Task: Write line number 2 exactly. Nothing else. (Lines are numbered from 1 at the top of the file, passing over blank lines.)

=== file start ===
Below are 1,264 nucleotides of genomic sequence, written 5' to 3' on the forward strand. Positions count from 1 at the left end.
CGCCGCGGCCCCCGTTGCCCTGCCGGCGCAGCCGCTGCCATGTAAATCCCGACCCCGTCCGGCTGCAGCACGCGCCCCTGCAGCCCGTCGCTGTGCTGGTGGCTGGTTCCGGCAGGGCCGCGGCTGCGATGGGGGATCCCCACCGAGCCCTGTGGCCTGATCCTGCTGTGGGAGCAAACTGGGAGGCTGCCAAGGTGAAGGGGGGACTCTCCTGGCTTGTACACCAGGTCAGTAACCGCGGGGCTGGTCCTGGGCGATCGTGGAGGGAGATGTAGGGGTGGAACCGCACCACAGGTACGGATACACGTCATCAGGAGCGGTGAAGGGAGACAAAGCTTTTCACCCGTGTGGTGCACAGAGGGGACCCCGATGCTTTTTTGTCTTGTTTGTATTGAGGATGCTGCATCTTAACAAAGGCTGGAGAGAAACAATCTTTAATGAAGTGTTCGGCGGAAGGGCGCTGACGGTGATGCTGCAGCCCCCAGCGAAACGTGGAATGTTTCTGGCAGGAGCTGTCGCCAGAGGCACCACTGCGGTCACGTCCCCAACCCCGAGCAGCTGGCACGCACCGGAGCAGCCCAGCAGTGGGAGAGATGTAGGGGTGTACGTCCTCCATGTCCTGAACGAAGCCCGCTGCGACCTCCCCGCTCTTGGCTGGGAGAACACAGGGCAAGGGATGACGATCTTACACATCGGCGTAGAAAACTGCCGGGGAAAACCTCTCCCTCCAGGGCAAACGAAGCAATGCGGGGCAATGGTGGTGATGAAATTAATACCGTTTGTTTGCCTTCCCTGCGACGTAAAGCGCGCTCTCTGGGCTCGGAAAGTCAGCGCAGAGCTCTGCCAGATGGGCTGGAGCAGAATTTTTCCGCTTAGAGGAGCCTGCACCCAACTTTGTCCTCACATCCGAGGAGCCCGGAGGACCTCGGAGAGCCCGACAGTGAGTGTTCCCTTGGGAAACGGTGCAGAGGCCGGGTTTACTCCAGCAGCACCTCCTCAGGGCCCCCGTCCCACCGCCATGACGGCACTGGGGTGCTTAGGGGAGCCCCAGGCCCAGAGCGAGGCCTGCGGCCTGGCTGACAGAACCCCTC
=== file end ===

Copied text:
CGCCGCGGCCCCCGTTGCCCTGCCGGCGCAGCCGCTGCCATGTAAATCCCGACCCCGTCCGGCTGCAGCACGCGCCCCTGCAGCCCGTCGCTGTGCTGGTGGCTGGTTCCGGCAGGGCCGCGGCTGCGATGGGGGATCCCCACCGAGCCCTGTGGCCTGATCCTGCTGTGGGAGCAAACTGGGAGGCTGCCAAGGTGAAGGGGGGACTCTCCTGGCTTGTACACCAGGTCAGTAACCGCGGGGCTGGTCCTGGGCGATCGTGGAGGGAGATGTAGGGGTGGAACCGCACCACAGGTACGGATACACGTCATCAGGAGCGGTGAAGGGAGACAAAGCTTTTCACCCGTGTGGTGCACAGAGGGGACCCCGATGCTTTTTTGTCTTGTTTGTATTGAGGATGCTGCATCTTAACAAAGGCTGGAGAGAAACAATCTTTAATGAAGTGTTCGGCGGAAGGGCGCTGACGGTGATGCTGCAGCCCCCAGCGAAACGTGGAATGTTTCTGGCAGGAGCTGTCGCCAGAGGCACCACTGCGGTCACGTCCCCAACCCCGAGCAGCTGGCACGCACCGGAGCAGCCCAGCAGTGGGAGAGATGTAGGGGTGTACGTCCTCCATGTCCTGAACGAAGCCCGCTGCGACCTCCCCGCTCTTGGCTGGGAGAACACAGGGCAAGGGATGACGATCTTACACATCGGCGTAGAAAACTGCCGGGGAAAACCTCTCCCTCCAGGGCAAACGAAGCAATGCGGGGCAATGGTGGTGATGAAATTAATACCGTTTGTTTGCCTTCCCTGCGACGTAAAGCGCGCTCTCTGGGCTCGGAAAGTCAGCGCAGAGCTCTGCCAGATGGGCTGGAGCAGAATTTTTCCGCTTAGAGGAGCCTGCACCCAACTTTGTCCTCACATCCGAGGAGCCCGGAGGACCTCGGAGAGCCCGACAGTGAGTGTTCCCTTGGGAAACGGTGCAGAGGCCGGGTTTACTCCAGCAGCACCTCCTCAGGGCCCCCGTCCCACCGCCATGACGGCACTGGGGTGCTTAGGGGAGCCCCAGGCCCAGAGCGAGGCCTGCGGCCTGGCTGACAGAACCCCTC